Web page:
April 12, 2020 / Tips & tricks
Your gin and tonic masterclass
Your gin and tonic masterclass
Gin, tonic, ice, garnish. It might sound simple, but the Spanish have elevated the simple gin and tonic to a sophisticated cocktail that demands attention to detail and quality ingredients. We asked bartenders across Spain to share their G&T tips and tricks.

While some countries’ love affair with gin started several centuries ago, the Spanish are relative newcomers to the spirit but have quickly made their mark with the ground-breaking gin tonica. Swapping highball glasses for a balloon-shaped copa, bars from Barcelona to Bilbao started experimenting with flavour profiles and botanicals. As a result, making a simple gin and tonic has been elevated to an art form with precise instructions outlining how to keep the bubbles bubbling and the botanicals shining. Here’s what you can learn from the experts.



Bartender Nacho Zamora – of Gin Club in Madrid – says one of the most important things is to keep it cold. “Keep both your gin and your tonic in the fridge so that the ice isn’t immediately watered down,” he says. That also means using large ice cubes as these will hold their temperature for longer. Having served your icy G&T, it’s important to hold the glass by the stem so you don’t transfer heat from your hands to the drink.


As for the garnish, Nacho says: “Twist lemon or lime peel over the glass, or throw in a few slices, but never add lemon or lime juice as the acidity will break the bubbles of the tonic water and make it flat. And finally, don’t add too many trimmings – it’s a gin and tonic, not a salad!”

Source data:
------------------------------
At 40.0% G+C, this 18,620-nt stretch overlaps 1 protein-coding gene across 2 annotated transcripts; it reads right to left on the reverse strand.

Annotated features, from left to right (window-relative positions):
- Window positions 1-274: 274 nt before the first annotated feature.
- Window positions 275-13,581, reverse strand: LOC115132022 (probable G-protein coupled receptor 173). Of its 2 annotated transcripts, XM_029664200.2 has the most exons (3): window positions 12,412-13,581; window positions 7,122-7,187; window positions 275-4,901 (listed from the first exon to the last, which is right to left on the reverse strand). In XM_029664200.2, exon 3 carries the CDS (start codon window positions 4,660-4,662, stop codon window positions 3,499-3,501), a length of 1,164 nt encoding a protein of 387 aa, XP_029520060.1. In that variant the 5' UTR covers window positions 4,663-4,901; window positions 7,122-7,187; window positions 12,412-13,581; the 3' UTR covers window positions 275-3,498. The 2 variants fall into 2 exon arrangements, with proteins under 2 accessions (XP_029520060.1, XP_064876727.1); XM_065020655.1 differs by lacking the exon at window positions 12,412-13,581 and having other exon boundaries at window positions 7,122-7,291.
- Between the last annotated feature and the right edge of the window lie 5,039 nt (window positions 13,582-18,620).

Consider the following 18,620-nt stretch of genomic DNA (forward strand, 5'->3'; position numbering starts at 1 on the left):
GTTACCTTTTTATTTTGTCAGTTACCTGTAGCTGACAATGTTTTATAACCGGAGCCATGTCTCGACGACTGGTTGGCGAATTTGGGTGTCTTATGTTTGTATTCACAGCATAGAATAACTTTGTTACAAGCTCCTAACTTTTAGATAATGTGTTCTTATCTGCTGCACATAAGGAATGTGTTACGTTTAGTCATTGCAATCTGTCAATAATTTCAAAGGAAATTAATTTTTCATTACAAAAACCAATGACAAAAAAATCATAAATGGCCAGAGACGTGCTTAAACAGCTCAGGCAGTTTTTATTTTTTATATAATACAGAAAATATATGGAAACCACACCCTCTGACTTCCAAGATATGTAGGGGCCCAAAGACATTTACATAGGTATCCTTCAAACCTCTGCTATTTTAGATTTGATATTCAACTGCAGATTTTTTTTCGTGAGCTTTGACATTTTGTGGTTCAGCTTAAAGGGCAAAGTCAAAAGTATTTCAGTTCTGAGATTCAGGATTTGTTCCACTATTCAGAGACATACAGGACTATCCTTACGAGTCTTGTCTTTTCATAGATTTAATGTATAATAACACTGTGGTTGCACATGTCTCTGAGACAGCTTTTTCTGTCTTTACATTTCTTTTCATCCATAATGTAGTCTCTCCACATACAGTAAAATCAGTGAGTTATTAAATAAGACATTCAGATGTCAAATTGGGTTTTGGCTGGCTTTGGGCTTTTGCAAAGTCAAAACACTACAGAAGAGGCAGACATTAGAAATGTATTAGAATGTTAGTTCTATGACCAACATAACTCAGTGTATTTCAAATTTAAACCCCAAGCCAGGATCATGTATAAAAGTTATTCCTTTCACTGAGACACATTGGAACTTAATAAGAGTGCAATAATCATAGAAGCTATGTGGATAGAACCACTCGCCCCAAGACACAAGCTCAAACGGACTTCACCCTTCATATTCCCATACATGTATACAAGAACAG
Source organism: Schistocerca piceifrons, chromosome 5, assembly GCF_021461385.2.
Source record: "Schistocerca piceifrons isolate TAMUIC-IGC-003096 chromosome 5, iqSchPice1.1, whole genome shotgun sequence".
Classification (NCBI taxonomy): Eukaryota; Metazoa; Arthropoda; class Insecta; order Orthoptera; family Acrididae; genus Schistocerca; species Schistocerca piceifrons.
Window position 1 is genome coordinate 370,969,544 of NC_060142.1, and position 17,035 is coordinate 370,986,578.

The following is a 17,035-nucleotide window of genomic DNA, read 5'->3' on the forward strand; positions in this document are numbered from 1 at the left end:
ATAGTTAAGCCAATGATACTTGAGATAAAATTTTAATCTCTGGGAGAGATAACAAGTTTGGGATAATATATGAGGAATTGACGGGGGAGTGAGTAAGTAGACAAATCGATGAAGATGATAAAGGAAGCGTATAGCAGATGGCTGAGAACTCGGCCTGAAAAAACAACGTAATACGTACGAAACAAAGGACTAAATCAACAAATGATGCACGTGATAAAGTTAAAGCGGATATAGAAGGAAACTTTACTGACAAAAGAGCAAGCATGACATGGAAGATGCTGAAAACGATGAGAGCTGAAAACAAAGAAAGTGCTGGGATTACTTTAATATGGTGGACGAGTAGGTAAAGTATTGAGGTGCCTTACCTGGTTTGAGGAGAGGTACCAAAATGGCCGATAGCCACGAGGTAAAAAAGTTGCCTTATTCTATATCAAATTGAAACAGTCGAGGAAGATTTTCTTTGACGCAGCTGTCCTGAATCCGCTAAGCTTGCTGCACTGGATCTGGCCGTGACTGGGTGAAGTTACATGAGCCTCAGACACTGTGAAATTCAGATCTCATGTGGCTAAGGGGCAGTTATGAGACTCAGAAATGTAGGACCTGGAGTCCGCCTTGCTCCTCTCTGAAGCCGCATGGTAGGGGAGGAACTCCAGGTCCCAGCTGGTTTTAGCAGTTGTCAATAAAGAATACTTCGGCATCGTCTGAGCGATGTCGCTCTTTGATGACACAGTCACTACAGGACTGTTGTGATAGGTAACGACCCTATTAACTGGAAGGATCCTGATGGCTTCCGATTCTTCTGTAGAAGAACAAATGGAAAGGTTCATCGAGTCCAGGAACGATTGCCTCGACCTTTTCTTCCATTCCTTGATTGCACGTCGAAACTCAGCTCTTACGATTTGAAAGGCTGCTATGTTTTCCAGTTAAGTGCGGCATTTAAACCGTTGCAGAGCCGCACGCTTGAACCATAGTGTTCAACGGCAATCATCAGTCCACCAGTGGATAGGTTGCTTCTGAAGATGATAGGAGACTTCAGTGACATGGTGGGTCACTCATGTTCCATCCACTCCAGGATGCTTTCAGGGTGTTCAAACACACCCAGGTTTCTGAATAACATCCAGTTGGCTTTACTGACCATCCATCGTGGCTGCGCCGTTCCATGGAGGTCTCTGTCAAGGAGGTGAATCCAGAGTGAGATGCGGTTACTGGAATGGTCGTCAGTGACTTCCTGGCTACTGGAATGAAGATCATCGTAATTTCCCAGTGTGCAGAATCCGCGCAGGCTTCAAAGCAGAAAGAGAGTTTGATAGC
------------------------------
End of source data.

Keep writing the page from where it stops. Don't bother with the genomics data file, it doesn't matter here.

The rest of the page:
His favourite gin tonica to make features Nordés Atlantic Galician gin, which has an Albariño grape base as opposed to a grain base, and is topped off with a twist of orange peel, a few halved grapes, samphire and sprigs of mint.



Overseen by Rafa Martín, the creator of a number of internationally award-winning drinks, the team from Brassclub in Mallorca say their number-one tool is the long teaspoon that they pour tonic water down into the glass before giving the gin and tonic a very gentle stir. Why? To preserve those all-important bubbles.


By avoiding splashes, using a swizzle spoon means the tonic water doesn’t lose its fizziness, however, there is another school of thought that says pouring the tonic over the back of the spoon is just as effective when it comes to keeping things effervescent. We’ll let you be the judge. Either way, make sure you always use a fresh bottle of tonic for every G&T-drinking session to ensure the bubbles are at their best.



While Hendrick’s revolutionised the gin and tonic world by adding cucumber to their spirited concoction, Spanish bartenders have been taking a more experimental approach to gin garnishes. The region is no stranger to putting local herbs and flowers to good use – chamomile, basil, marjoram and thyme have been made into traditional herbal liquors over the years.


Sound advice from the team at Valencia’s Café de las Horas is to celebrate provenance. When drinking an Australian gin, take inspiration from what’s around you and use native ingredients like lemon myrtle, mountain pepper or finger lime as a garnish.


TOP TIP: Ordering a gin and tonic is one thing, but what about getting the ratio right when you’re at home? The Spanish usually serve 50mL gin with 200mL tonic water. That said, it will always depend on your taste or the moment when you’re drinking it… Experiment with a ratio that works for you.

By Gin Society

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